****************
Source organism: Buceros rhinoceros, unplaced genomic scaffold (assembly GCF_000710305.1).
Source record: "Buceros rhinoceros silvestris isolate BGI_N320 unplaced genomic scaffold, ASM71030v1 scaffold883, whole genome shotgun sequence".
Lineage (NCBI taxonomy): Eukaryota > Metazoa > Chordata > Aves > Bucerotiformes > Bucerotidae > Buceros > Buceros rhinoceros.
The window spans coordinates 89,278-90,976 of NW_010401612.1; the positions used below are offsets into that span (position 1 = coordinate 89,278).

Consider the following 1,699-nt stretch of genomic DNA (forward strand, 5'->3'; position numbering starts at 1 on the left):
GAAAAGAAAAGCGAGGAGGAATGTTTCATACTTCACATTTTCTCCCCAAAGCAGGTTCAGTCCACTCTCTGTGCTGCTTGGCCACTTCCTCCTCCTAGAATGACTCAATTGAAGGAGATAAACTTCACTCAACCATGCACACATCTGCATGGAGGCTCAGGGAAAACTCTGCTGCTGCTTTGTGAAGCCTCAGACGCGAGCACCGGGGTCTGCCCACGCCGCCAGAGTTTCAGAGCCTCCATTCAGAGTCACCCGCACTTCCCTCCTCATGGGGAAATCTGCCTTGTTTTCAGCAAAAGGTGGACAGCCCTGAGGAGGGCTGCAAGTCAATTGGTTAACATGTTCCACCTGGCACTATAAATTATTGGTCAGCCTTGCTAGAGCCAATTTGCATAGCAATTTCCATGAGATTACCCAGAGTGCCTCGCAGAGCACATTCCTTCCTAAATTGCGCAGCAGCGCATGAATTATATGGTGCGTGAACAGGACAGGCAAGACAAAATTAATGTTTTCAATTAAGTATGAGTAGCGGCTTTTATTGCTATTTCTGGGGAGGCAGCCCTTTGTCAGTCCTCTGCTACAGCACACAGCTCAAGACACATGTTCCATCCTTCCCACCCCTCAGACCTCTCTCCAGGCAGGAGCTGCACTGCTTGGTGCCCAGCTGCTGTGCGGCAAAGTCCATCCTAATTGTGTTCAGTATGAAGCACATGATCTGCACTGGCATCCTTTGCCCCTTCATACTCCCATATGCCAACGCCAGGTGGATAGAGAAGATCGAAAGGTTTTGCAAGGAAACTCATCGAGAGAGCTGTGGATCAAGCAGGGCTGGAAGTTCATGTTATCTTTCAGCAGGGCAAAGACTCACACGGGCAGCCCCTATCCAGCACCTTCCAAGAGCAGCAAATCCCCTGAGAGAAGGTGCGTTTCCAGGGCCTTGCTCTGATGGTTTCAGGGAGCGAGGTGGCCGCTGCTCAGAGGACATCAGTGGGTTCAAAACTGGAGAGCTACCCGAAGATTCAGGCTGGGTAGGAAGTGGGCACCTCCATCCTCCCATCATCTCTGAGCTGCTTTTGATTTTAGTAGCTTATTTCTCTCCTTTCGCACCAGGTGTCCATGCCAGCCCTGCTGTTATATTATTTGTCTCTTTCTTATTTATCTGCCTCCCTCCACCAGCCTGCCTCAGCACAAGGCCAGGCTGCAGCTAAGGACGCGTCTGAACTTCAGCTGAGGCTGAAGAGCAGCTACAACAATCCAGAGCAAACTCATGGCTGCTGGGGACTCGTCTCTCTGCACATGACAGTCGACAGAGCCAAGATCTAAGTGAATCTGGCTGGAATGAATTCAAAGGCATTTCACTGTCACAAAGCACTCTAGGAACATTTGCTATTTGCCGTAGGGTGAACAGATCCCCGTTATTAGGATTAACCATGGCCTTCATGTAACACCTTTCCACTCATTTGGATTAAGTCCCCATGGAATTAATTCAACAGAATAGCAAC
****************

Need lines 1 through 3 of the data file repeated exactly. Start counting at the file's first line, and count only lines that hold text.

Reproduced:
Source organism: Buceros rhinoceros, unplaced genomic scaffold (assembly GCF_000710305.1).
Source record: "Buceros rhinoceros silvestris isolate BGI_N320 unplaced genomic scaffold, ASM71030v1 scaffold883, whole genome shotgun sequence".
Lineage (NCBI taxonomy): Eukaryota > Metazoa > Chordata > Aves > Bucerotiformes > Bucerotidae > Buceros > Buceros rhinoceros.